Moreover, NC measures were collected by the same researcher, which reduces possible inter-observer biases.

Study Limitations

The first limitation of this study is that the causality underlying the observed relationships could not be investigated, due to the cross-sectional design. A second limitation is that our study does not cover all age ranges of children and adolescents from birth to 18 years of age. A third limitation is the completely urban and relatively wealthy study population. Findings of the study do not truly cover the rural and relatively poor population of children and adolescents in Pakistan. It should be noted that NC measurements for obesity/overweight screening may be unreliable for individuals with different health problems affecting the neck, such as malignancy or thyroid diseases, cervical spinal disorders, short neck, craniofacial anomalies or neurological conditions or underlying cardiac or pulmonary disease. In spite of the limitations, we believe that the results of this study will contribute new information for knowledge of Public Health.


NC had good correlation with BMI and also had good diagnostic performance for identifying overweight and obese children. Therefore, NC may be a simple and valuable tool for screening children for weight problems. The results suggested that the Pakistani boys and girls, aged 5-14 years with NC range ≥25.00 to 30.35 cm and ≥24.00 to 31.62 cm, respectively, could be considered to be overweight and obese. As previous epidemiological studies have reported an association between NC and cardiovascular and metabolic risk in obese children and adults, further studies in Pakistani children and young adults should be undertaken to investigate the usefulness of NC as an index of adiposity.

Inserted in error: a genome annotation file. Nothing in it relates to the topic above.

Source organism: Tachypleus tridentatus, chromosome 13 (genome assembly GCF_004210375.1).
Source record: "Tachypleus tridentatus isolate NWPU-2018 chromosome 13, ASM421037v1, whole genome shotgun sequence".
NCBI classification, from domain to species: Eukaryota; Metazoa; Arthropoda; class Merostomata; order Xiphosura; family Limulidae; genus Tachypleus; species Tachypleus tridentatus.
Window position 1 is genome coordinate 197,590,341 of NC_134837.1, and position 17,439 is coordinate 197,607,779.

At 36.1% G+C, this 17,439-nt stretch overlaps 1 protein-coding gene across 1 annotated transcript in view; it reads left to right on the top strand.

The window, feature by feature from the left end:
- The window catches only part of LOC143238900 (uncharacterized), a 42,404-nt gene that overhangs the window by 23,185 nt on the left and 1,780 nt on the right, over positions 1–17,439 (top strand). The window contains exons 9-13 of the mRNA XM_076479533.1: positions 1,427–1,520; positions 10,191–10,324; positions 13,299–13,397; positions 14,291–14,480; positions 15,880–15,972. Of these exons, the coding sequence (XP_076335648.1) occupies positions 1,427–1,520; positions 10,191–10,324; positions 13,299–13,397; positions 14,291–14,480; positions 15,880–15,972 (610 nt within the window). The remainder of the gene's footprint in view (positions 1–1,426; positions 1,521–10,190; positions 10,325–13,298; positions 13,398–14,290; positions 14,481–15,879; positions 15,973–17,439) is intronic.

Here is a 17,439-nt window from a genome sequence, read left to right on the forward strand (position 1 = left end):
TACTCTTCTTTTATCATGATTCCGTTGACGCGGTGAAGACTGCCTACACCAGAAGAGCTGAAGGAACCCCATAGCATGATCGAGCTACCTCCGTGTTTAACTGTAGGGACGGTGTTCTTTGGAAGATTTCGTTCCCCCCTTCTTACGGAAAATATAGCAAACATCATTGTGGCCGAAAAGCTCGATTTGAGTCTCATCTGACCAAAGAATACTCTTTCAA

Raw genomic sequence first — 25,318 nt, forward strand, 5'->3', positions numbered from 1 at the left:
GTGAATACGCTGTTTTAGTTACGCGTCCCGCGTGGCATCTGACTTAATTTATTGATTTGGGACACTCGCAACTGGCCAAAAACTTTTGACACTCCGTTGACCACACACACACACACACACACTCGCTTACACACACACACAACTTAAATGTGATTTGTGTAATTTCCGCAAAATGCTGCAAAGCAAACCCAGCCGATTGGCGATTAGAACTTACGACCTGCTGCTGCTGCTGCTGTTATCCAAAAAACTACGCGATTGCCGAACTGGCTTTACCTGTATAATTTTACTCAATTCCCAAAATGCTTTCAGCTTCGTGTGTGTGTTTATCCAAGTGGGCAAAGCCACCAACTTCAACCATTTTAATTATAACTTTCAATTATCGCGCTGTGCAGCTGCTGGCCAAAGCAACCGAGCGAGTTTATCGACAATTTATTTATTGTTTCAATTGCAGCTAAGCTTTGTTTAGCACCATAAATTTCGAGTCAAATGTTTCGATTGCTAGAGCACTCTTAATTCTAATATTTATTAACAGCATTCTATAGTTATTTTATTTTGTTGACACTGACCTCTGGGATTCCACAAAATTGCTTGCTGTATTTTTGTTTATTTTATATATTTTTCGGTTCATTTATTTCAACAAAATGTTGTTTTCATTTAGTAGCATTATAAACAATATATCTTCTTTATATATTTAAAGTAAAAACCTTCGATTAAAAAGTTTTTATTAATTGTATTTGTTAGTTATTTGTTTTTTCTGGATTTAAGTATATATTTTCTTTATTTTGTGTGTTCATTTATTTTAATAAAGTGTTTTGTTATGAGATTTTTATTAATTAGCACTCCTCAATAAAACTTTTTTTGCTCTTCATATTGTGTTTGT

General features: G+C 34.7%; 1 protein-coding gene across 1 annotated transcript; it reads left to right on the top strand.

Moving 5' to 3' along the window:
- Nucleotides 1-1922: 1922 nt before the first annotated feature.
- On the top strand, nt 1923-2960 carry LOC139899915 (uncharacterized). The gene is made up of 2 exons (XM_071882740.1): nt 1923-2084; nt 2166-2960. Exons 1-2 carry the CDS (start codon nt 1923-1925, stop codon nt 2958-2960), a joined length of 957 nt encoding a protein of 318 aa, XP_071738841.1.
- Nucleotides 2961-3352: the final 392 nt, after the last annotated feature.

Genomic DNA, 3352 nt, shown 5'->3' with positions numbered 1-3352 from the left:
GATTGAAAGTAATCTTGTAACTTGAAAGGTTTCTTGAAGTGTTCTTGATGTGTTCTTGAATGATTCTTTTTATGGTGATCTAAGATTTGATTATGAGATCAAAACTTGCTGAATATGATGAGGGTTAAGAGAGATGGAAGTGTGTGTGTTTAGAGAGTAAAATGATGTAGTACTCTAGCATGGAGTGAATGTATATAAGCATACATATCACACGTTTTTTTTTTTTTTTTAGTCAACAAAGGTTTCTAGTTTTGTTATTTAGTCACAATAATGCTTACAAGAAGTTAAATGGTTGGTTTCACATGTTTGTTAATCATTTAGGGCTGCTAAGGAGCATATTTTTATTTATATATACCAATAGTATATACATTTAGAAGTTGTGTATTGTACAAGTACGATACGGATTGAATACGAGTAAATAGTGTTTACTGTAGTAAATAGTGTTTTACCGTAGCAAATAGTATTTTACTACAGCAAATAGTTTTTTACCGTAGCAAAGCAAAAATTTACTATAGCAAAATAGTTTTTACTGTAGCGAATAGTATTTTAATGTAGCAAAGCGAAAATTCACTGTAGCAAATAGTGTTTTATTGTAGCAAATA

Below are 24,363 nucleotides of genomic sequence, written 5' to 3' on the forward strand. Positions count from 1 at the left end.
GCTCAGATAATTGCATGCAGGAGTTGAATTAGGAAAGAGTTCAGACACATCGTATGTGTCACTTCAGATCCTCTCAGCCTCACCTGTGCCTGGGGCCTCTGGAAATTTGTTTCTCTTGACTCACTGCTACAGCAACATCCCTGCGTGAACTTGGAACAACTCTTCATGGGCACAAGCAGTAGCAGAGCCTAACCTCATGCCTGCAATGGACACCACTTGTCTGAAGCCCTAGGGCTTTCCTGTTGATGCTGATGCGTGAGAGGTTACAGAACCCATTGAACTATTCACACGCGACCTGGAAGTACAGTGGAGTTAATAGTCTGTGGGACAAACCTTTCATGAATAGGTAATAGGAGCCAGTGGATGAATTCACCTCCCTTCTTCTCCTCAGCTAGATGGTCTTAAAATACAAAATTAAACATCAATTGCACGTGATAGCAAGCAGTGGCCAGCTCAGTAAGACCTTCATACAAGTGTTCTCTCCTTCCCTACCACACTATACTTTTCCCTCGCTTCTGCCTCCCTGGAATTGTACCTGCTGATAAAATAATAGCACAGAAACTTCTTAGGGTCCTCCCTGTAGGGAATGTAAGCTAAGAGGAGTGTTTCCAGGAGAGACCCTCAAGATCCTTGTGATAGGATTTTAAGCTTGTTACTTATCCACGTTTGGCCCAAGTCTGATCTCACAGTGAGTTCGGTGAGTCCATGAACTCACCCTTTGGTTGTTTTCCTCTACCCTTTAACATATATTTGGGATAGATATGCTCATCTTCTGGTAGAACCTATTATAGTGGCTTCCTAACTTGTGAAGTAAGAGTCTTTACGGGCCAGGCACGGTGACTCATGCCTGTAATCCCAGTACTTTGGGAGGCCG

We wish to acknowledge and to thank all of our data collection team members, the school heads and school teachers for their continuous cooperation during data collection. We are also very grateful to all the participating children and their parents for their active and unconditional cooperation. We gratefully acknowledge Dr. Nihal Hatipoglu, a Turkish pediatrician who studied it critically for important intellectual content and gave his expert opinion in finalizing the manuscript.


Ethics Committee Approval: The study was approved by the Departmental Ethics Committee of Bahauddin Zakariya University, Multan, Pakistan (IRB# SOC/D/2715/19).

Informed Consent: After obtaining written consent from the school’s head master and verbal consent from each child’s parents or guardians, data collection activities were performed.

Peer-review: Externally peer-reviewed.

Authorship Contributions

Concept: Muhammad Asif, Muhammad Aslam, Design: Muhammad Asif, Muhammad Aslam, Data Collection or Processing: Muhammad Asif, Shakeel Ahmed, Analysis or Interpretation: Muhammad Asif, Muhammad Aslam, Saima Altaf, Literature Search: Muhammad Asif, Shakeel Ahmed, Saima Altaf, Writing: Muhammad Asif, Saima Altaf, Justyna Wyszynska.

Financial Disclosure: The authors declared that this study received no financial support.